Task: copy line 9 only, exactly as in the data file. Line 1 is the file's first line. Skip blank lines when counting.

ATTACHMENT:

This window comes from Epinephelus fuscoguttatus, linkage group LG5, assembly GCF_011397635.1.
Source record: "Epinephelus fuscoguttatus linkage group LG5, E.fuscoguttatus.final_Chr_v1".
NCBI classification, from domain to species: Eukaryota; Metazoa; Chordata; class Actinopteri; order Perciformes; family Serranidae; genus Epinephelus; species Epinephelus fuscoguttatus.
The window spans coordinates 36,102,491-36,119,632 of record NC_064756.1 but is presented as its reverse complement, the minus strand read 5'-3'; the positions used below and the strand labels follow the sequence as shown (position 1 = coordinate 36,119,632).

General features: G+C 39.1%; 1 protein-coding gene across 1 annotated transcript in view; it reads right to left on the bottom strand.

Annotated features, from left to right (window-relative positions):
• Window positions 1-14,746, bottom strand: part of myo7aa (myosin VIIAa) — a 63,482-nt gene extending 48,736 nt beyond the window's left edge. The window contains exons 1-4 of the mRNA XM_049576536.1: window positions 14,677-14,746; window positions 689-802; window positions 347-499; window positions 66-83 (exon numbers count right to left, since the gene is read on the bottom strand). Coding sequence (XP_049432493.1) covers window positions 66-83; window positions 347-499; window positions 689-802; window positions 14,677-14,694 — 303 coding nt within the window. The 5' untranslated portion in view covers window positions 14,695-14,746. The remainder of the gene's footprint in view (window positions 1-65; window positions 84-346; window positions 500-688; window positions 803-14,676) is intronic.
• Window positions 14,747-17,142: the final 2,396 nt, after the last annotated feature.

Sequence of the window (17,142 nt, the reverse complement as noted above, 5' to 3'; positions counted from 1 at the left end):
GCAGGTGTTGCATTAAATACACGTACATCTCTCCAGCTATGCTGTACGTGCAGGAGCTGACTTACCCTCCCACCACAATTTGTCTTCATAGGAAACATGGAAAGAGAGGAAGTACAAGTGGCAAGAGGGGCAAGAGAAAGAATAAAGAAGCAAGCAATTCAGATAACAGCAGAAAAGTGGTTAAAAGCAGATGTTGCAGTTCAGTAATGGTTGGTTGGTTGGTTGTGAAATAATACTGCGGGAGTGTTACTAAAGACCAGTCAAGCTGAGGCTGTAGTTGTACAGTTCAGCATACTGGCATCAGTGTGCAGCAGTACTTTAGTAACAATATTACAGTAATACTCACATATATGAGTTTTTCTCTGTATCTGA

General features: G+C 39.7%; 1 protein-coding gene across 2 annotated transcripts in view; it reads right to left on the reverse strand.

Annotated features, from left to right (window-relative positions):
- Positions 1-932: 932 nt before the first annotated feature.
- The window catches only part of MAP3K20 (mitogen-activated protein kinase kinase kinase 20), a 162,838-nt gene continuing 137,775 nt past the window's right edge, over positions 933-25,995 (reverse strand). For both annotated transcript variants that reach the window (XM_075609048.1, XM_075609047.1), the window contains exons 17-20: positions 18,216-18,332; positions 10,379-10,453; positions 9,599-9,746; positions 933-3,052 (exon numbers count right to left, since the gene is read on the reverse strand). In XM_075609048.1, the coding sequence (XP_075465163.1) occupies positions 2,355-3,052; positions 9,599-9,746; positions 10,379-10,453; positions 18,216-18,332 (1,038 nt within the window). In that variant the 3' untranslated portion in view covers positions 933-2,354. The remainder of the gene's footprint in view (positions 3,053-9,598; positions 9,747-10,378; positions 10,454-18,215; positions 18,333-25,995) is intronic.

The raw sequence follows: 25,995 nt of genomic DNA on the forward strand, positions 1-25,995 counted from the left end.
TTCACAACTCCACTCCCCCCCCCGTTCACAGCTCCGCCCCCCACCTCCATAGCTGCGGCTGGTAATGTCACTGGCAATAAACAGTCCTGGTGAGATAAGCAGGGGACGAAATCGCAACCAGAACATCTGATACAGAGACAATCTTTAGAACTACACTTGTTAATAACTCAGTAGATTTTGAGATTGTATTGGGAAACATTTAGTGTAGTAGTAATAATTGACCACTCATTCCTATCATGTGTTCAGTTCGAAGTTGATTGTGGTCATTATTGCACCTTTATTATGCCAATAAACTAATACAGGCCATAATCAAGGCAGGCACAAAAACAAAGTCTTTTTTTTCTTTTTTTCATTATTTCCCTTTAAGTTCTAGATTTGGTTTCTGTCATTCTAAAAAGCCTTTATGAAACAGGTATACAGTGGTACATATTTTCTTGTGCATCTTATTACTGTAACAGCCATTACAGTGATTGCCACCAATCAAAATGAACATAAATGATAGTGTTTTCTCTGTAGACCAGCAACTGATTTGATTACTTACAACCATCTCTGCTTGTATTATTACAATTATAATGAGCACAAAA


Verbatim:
Sequence of the window (17,142 nt, the reverse complement as noted above, 5' to 3'; positions counted from 1 at the left end):